Escambia RESTORE Act Workshop Reveals Severe Cut in Local Funding
The Escambia RESTORE Act Community Outreach Workshop held at the Escambia County Central Office Complex on July 13th revealed severe cutbacks to the local funding under the Equal Share State Allocations component as specified in the settlement. The settlement comes just days after the Supreme Court declined a BP and Anadarko Petroleum appeal which left untouched Judge Barbier’s earlier decision imposing liability on these two corporate entities under the government’s Clean Water Act (“CWA”) and includes claims by more than 400 local governments.
The workshop was designed to assist potential applicants in understanding the guidelines to apply for RESTORE Act funding. The information presented in a printed package of materials included the project selection criteria, a draft application form, an example of a project budget proposal, directions to navigate through the project application proposal and a list of project facilitators in each category of funding, such as economic, environment, and infrastructure. The staff of Dewberry the consulting firm hired by Escambia County walked the workshop attendee through the process of filling out a project application.
The RESTORE Act was passed by Congress and signed by President Obama to resolve CWA violations. Previous projections focused on settlement amounts from ten (10) billion to twenty (20) billion with Escambia County receiving anywhere from $110,000,000 to $190,000,000. With the new settlement amount at $5.5 billion to the five (5) Gulf States payable over 15 years, the payment to Escambia County is projected for the amount of $58,000,000. This level of funding is far below the expectations of the Escambia County RESTORE Act Advisory Committee, county officials, and the local public.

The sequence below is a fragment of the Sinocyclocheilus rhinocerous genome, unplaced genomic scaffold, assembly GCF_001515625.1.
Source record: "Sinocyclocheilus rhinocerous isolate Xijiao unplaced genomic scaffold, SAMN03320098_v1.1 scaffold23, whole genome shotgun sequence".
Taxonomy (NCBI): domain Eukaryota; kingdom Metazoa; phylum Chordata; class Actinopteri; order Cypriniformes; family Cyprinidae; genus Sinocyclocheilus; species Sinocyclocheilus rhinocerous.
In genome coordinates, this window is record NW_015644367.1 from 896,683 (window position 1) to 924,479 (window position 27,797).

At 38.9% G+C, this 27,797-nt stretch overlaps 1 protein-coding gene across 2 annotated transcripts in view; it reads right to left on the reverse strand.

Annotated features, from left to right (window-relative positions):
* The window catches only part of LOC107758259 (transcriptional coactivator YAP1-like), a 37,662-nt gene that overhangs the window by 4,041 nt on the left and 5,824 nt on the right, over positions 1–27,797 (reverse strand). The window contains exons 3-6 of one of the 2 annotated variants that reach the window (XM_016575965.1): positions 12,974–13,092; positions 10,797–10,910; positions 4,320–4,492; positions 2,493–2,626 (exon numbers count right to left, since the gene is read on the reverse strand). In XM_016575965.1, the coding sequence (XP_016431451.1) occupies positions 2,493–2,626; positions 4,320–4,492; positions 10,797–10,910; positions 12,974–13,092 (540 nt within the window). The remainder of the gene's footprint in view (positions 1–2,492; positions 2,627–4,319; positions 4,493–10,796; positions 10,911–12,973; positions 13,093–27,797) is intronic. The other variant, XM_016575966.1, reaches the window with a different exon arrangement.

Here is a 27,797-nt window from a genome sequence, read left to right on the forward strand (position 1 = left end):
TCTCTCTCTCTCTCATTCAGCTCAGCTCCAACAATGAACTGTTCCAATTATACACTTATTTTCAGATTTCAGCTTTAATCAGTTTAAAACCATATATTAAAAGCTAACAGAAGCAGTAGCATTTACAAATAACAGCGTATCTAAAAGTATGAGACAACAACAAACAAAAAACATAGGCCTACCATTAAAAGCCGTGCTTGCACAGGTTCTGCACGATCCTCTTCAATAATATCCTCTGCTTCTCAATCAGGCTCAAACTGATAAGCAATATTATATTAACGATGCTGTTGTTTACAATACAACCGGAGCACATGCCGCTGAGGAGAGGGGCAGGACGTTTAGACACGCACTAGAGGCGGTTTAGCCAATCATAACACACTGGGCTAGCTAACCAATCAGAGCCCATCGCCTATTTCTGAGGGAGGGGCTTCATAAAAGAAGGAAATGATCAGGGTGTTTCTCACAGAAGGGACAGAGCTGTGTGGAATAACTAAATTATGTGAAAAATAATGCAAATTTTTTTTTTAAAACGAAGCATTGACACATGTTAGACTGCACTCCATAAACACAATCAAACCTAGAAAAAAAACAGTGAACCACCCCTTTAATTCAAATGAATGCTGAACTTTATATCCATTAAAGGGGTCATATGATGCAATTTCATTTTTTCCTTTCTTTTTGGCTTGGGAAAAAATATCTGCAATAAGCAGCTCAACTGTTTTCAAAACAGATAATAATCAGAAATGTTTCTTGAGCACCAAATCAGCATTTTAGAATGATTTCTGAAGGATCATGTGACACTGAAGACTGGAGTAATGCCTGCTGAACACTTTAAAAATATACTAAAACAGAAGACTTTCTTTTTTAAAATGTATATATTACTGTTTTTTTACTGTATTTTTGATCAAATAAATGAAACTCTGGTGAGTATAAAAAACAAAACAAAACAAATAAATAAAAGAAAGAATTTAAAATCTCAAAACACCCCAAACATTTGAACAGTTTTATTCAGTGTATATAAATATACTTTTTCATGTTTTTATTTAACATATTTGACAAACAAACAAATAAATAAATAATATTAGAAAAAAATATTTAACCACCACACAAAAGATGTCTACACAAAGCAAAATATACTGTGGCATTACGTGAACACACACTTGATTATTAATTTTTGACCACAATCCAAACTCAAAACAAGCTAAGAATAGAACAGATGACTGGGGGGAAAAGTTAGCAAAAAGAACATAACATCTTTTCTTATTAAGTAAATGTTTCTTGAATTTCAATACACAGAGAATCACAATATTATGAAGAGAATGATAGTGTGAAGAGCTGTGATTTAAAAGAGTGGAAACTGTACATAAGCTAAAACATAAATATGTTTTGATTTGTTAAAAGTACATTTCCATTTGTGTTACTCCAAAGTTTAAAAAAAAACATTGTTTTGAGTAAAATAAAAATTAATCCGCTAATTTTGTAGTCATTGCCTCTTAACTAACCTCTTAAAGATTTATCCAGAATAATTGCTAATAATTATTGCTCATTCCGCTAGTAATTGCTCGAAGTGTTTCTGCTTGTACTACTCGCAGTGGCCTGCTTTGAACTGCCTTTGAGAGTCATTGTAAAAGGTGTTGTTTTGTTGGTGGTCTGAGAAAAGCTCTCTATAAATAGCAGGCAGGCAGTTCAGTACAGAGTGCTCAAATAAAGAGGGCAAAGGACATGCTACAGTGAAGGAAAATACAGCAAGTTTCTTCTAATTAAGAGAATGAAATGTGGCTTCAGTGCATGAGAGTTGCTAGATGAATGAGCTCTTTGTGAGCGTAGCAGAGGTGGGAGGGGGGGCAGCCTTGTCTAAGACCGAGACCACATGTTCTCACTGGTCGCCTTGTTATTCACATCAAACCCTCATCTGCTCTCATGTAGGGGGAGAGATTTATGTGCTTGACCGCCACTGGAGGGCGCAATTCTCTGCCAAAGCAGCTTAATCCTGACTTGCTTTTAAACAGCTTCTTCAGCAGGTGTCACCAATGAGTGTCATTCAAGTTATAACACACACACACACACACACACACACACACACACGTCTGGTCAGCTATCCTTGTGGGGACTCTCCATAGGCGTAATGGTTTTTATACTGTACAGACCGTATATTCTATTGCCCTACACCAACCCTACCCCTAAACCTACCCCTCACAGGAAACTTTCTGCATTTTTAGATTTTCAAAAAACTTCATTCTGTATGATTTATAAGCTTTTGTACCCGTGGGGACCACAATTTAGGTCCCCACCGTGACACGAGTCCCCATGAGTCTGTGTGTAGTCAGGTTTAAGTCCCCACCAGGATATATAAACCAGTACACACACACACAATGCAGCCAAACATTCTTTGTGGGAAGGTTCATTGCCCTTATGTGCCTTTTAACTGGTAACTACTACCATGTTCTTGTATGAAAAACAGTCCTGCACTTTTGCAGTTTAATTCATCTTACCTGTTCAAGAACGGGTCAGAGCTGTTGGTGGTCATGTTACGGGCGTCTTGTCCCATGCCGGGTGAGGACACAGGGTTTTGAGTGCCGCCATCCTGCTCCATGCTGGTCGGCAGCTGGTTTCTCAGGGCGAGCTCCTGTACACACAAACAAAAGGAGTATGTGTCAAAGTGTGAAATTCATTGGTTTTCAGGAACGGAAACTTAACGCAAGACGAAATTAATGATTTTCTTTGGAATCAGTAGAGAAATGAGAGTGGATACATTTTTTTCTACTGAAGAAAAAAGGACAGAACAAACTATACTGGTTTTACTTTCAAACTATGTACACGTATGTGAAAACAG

However, the State of Florida will receive a total of at least $3.252 billion from this settlement. The state will receive $2 billion for economic damages, natural resource damages will receive $680 million (not including the $1 billion already committed by BP for early restoration projects) to resolve the state’s natural resource damage claims; and for the RESTORE Act, at least $572 million of the total $5.5 billion to resolve CWA civil penalties pursuant to the RESTORE Act.
It should be noted that these projected amounts are based on an agreement in principle. These amounts will not become final until after completion of settlement agreements and court approval of the Consent Decree.
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